Are There Universal Aspects in the Structure and Contents of Human Values?
The Big Idea
The Big Idea
There could hardly be a bigger research goal than what this paper represents. In the last quarter of the 20th Century the nature and function of human values and the cross-cultural value comparisons between entire countries has attracted a fair number of international researchers. One of the more recent research efforts (M. Rokeach, 1973) was a cross-cultural Value Survey proposing 36 values thought to be “reasonably comprehensive and universally applicable.” Nonetheless, Rokeach also recognized that such a claim to completeness was not then possible.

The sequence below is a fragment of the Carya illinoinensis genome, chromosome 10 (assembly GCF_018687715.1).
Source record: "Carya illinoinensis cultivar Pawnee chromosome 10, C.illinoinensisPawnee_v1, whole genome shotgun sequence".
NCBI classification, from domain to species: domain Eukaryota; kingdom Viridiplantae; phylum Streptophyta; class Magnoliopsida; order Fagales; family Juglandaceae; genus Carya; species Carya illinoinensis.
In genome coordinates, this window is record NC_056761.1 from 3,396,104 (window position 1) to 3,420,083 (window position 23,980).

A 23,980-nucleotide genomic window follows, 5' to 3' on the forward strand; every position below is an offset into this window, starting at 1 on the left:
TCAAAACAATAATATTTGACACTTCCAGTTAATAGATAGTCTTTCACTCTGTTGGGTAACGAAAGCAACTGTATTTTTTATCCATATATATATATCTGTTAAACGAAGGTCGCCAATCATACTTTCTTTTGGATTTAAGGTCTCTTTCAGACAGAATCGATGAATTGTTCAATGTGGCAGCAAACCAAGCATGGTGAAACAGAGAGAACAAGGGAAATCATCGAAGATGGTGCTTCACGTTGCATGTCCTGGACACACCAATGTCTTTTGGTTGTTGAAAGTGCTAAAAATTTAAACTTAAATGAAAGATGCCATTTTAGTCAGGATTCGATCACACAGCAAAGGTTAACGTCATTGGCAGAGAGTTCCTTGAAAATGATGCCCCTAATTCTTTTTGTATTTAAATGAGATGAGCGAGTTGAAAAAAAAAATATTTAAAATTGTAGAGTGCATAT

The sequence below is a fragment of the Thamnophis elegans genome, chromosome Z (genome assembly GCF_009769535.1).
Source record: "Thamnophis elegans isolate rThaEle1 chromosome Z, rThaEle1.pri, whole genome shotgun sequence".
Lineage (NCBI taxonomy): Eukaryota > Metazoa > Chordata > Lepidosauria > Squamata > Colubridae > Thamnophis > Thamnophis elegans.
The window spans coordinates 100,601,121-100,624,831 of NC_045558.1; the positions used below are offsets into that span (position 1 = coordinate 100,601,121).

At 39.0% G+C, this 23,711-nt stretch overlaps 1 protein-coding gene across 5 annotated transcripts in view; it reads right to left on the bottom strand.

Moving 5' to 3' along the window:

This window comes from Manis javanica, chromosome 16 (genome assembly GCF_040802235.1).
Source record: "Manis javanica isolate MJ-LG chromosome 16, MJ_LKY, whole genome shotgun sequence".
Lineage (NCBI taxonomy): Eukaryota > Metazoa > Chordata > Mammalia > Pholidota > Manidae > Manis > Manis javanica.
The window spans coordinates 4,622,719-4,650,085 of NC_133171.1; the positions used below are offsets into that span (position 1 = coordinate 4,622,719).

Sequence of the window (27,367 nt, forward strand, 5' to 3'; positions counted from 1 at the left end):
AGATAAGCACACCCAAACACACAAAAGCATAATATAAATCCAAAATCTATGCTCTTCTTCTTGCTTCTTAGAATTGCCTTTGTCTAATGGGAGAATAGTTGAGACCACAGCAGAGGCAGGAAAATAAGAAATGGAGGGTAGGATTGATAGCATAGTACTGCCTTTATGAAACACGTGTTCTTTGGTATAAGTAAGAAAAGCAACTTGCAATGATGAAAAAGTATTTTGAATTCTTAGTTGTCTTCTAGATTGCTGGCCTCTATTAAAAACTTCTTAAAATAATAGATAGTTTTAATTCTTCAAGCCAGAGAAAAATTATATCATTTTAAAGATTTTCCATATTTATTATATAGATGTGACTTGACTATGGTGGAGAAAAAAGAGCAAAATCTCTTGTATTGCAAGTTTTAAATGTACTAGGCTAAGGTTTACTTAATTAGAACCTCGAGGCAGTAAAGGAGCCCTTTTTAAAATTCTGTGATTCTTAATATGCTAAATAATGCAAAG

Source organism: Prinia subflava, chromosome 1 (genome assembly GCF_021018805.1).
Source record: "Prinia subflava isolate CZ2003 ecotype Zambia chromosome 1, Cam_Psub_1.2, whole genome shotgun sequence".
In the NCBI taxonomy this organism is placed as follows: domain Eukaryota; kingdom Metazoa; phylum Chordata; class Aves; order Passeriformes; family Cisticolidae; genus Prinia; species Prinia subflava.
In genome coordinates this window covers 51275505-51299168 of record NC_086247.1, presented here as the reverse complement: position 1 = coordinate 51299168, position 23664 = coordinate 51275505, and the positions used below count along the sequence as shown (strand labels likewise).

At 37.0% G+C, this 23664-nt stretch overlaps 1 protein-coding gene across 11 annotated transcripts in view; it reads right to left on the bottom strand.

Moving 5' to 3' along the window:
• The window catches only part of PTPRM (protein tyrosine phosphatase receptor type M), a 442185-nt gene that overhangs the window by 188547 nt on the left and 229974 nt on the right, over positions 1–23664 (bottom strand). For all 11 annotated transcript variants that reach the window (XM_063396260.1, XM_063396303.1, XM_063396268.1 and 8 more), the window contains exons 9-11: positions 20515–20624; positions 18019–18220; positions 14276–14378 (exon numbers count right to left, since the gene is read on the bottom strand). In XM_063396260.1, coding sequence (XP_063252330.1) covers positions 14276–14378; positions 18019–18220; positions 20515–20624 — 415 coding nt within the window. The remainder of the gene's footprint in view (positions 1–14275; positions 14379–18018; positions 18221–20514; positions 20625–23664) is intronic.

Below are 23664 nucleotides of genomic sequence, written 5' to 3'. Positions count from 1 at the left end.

Towards the end of that same century, Shalom Schwartz (1994) took up the task again. But through his work we find additional depth that brings us much closer to finding common ground in human values around the world. In this international Values Survey, the goal is to develop a theory of the basic content and structure of human values. To us, the study seems to suggest that with respect to cherished values, human beings are very much the same everywhere in the world; but it also suggests that we humans have strikingly different ways to express these values. That’s what makes the cross-cultural study of them such an extraordinarily difficult task.